Musescore 3 playback randomly changing the volume of the fundamental low notes on the piano

• Jul 18, 2019 - 16:33

Hmm I think I've found a really weird bug in the Musescore 3 playback.

Sometimes it seems to be lowering the volume of notes in the lowest octave of the piano at random.

In a certain piece I'm composing, the piano plays big octaves in the bass and it seems to be muting the lowest note or at least lowering its volume the second beat of that measure (encircled in red) even though the dynamics are identical on both hits.

When I played it back in Musescore itself it didn't mute the same beat but it muted (the same note in) the first two beats of the measure after it... (Encircled in yellow)

Example (2).png

So it seems to be something really random. I don't know if this is a bug or intentional to make it sound somewhat more human or something (which it does not)

I am running version

[I have changed the title and text to better describe the issue I'm having]

Attachment Size
What's_That_.mscz 26.95 KB 155.1 KB


If you attach your score and tell which soundfont you are using and which instrument you have assigned to it in the mixer it would be easier to see what's happening.

In reply to by Dazzyls

Using 3.2.3 (the latest version) I'm clearly hearing all of the low notes you say are not being played. I thought perhaps it was because you use CC2 for dynamics playback, but I tested that also and it works fine with that also. Try upgrading to 3.2.3 and see if it's fixed on your system.

BTW, the regular soundfont is not a good answer, so I also tested it with both MuseScore_General and MuseScore_General_HQ and had no problems hearing the notes with either dynamics method.

In reply to by mike320

I have updated my Musescore to the latest version and it's still happening. I've noticed it's not as much omitting the notes as just... it actually sounds like a high-pass EQ is being applied on those two notes I encircled with a yellow line.

Also I was using MuseScore_General and I cannot find MuseScore_General_HQ anywhere

In reply to by Jm6stringer

That's interesting. It only occured in the second measure on the octaves in the bass on the first two beats. It did never occur when just one note was played in the bass.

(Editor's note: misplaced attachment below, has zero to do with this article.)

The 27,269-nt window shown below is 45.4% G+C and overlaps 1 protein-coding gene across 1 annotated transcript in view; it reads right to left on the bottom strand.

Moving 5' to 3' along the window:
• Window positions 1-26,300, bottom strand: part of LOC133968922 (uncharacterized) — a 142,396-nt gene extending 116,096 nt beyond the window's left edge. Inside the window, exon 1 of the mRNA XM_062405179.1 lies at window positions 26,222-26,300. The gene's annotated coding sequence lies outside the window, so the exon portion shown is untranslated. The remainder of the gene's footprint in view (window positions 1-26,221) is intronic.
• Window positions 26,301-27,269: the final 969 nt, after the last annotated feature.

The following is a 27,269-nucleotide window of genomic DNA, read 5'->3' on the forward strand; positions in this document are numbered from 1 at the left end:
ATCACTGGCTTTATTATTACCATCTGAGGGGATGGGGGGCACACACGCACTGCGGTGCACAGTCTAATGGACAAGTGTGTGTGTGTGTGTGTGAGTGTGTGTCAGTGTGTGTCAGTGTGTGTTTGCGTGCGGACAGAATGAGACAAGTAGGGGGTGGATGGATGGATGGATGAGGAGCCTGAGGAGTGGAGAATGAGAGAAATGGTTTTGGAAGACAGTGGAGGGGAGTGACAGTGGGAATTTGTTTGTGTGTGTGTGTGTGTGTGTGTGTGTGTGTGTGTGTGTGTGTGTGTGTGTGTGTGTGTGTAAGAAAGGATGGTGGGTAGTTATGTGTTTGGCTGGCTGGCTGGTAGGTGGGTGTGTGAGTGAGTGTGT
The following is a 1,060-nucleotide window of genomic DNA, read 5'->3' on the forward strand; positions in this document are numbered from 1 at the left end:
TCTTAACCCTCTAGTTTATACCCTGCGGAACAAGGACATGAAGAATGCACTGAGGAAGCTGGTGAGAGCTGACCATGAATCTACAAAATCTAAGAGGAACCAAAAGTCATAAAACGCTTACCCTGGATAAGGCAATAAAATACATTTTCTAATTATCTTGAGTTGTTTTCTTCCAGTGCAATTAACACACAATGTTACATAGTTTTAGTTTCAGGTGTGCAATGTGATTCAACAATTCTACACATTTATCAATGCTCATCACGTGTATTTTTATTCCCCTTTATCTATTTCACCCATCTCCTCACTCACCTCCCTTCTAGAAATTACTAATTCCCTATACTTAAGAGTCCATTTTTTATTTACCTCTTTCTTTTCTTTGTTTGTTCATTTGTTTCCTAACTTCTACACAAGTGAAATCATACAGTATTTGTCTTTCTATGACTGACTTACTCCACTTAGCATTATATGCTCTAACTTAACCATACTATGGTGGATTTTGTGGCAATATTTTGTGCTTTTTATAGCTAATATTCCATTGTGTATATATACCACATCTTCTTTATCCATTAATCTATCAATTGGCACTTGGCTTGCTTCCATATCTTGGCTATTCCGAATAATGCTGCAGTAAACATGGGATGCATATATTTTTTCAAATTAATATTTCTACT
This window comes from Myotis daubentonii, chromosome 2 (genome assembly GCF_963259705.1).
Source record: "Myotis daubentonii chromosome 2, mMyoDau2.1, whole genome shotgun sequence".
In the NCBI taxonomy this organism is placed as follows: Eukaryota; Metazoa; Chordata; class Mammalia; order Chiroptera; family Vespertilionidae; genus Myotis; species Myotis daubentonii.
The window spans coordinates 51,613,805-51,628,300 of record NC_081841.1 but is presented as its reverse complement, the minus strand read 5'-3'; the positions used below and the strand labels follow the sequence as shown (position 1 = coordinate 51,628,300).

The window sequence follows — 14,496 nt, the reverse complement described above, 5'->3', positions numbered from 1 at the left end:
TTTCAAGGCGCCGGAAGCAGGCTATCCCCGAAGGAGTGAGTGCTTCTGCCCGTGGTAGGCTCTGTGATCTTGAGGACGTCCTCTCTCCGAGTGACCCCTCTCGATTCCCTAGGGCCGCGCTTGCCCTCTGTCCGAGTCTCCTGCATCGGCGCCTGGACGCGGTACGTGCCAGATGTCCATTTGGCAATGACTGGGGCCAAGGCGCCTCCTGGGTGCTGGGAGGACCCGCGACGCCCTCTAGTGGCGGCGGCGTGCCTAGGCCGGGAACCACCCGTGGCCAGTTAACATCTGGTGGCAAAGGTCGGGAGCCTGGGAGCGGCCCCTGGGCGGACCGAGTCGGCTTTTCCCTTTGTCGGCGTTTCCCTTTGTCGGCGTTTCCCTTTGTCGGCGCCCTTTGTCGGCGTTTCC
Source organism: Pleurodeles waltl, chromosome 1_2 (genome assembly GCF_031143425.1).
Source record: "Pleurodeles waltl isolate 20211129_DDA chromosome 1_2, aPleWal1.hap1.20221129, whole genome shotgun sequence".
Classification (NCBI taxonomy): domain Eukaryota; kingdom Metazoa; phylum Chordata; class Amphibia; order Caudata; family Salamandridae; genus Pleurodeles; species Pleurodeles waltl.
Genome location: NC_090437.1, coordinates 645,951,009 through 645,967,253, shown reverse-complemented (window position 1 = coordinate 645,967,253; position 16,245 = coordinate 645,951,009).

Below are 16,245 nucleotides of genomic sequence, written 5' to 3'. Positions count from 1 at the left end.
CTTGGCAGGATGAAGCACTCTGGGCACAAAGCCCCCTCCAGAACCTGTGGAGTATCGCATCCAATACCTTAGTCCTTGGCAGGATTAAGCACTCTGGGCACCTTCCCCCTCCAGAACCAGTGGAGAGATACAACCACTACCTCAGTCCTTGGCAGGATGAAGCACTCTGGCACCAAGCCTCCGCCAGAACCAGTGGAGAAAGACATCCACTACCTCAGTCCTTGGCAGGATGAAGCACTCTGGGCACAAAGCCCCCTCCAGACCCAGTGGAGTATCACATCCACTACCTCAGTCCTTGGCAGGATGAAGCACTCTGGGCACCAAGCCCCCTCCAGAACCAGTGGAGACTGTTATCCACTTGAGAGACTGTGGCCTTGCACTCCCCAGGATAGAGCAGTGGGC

Also, I found out it does not fully mute the notes. It actually just makes the fundamental more quiet for some reason. I added an mp3 file in a zip folder to the original post in which I singled out the frequency of the fundamental with a band-pass EQ inside a DAW.
If you turn up the volume and play close attention, you can hear that the second beat sounds more quiet than the other beats.

In reply to by Dazzyls

The ...HQ can be downloaded in the resource manager and is required for the expressive channels for CC2 dynamics playback to work properly.

You are hearing overtones that are made as a result of the synthesizer and your system. This happens from time to time on most systems and can't be avoided.

In reply to by mike320

It seems to be affecting the volume of the fundamental though, not the overtones. When I apply a band stop with an EQ on the fundamental in a recording, each hit sounds exactly the same, but when I apply a band pass on that same frequency, it (the fundamental) is noticably quiter on the second hit.

In reply to by Jm6stringer

Yeah I know but since music is an auditory artform I thought about hearing it before seeing lol.
Anyway the weird thing is that it happens on the second beat when I export it, but it happens on the 5th and 6th beat in Musescore itself... no matter if I restart it or something.

In reply to by Dazzyls

OK,,, so try another piano... or another soundfont.
You have noted that it only occurred on octaves and that It did never occur when just one note was played in the bass.

Digital samples are a close approximation to analog. The higher the bitrate, the closer it gets.
Sound waveforms are additive, so a bunch of simultaneous notes of various frequencies can sometimes amplify, sometimes attenuate the signal.

A real world use case of this phenomenon is listening to the frequency of 'beats' (i.e., periodic variations in volume) when tuning a piano.


Do you still have an unanswered question? Please log in first to post your question.